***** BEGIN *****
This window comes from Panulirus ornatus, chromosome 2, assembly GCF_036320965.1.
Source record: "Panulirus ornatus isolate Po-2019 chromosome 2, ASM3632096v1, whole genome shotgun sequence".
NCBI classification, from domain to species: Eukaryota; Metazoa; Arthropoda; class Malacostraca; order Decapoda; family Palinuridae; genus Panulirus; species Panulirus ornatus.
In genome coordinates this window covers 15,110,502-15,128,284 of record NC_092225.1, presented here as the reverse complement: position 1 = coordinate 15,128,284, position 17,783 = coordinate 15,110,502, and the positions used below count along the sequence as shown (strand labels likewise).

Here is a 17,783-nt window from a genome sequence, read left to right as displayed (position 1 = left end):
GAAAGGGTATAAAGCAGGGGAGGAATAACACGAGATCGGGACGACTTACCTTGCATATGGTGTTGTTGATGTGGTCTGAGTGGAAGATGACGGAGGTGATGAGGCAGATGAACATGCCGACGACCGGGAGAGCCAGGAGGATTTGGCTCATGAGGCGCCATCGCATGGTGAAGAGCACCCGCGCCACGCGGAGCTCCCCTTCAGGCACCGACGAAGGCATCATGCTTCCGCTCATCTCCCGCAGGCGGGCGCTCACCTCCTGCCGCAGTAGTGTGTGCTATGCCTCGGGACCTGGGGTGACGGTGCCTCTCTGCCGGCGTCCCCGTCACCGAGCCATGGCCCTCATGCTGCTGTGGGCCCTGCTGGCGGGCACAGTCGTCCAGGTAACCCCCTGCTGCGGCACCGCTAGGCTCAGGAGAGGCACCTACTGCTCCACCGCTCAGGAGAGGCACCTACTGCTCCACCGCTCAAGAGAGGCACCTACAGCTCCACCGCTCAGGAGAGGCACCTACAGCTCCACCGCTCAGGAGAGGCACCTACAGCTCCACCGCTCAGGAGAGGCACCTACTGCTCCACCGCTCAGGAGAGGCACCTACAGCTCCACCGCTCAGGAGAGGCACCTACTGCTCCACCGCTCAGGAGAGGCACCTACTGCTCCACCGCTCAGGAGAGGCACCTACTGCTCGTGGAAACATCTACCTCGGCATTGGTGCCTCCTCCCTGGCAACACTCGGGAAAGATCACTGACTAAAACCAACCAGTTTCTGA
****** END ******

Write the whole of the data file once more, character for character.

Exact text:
This window comes from Panulirus ornatus, chromosome 2, assembly GCF_036320965.1.
Source record: "Panulirus ornatus isolate Po-2019 chromosome 2, ASM3632096v1, whole genome shotgun sequence".
NCBI classification, from domain to species: Eukaryota; Metazoa; Arthropoda; class Malacostraca; order Decapoda; family Palinuridae; genus Panulirus; species Panulirus ornatus.
In genome coordinates this window covers 15,110,502-15,128,284 of record NC_092225.1, presented here as the reverse complement: position 1 = coordinate 15,128,284, position 17,783 = coordinate 15,110,502, and the positions used below count along the sequence as shown (strand labels likewise).

Here is a 17,783-nt window from a genome sequence, read left to right as displayed (position 1 = left end):
GAAAGGGTATAAAGCAGGGGAGGAATAACACGAGATCGGGACGACTTACCTTGCATATGGTGTTGTTGATGTGGTCTGAGTGGAAGATGACGGAGGTGATGAGGCAGATGAACATGCCGACGACCGGGAGAGCCAGGAGGATTTGGCTCATGAGGCGCCATCGCATGGTGAAGAGCACCCGCGCCACGCGGAGCTCCCCTTCAGGCACCGACGAAGGCATCATGCTTCCGCTCATCTCCCGCAGGCGGGCGCTCACCTCCTGCCGCAGTAGTGTGTGCTATGCCTCGGGACCTGGGGTGACGGTGCCTCTCTGCCGGCGTCCCCGTCACCGAGCCATGGCCCTCATGCTGCTGTGGGCCCTGCTGGCGGGCACAGTCGTCCAGGTAACCCCCTGCTGCGGCACCGCTAGGCTCAGGAGAGGCACCTACTGCTCCACCGCTCAGGAGAGGCACCTACTGCTCCACCGCTCAAGAGAGGCACCTACAGCTCCACCGCTCAGGAGAGGCACCTACAGCTCCACCGCTCAGGAGAGGCACCTACAGCTCCACCGCTCAGGAGAGGCACCTACTGCTCCACCGCTCAGGAGAGGCACCTACAGCTCCACCGCTCAGGAGAGGCACCTACTGCTCCACCGCTCAGGAGAGGCACCTACTGCTCCACCGCTCAGGAGAGGCACCTACTGCTCGTGGAAACATCTACCTCGGCATTGGTGCCTCCTCCCTGGCAACACTCGGGAAAGATCACTGACTAAAACCAACCAGTTTCTGA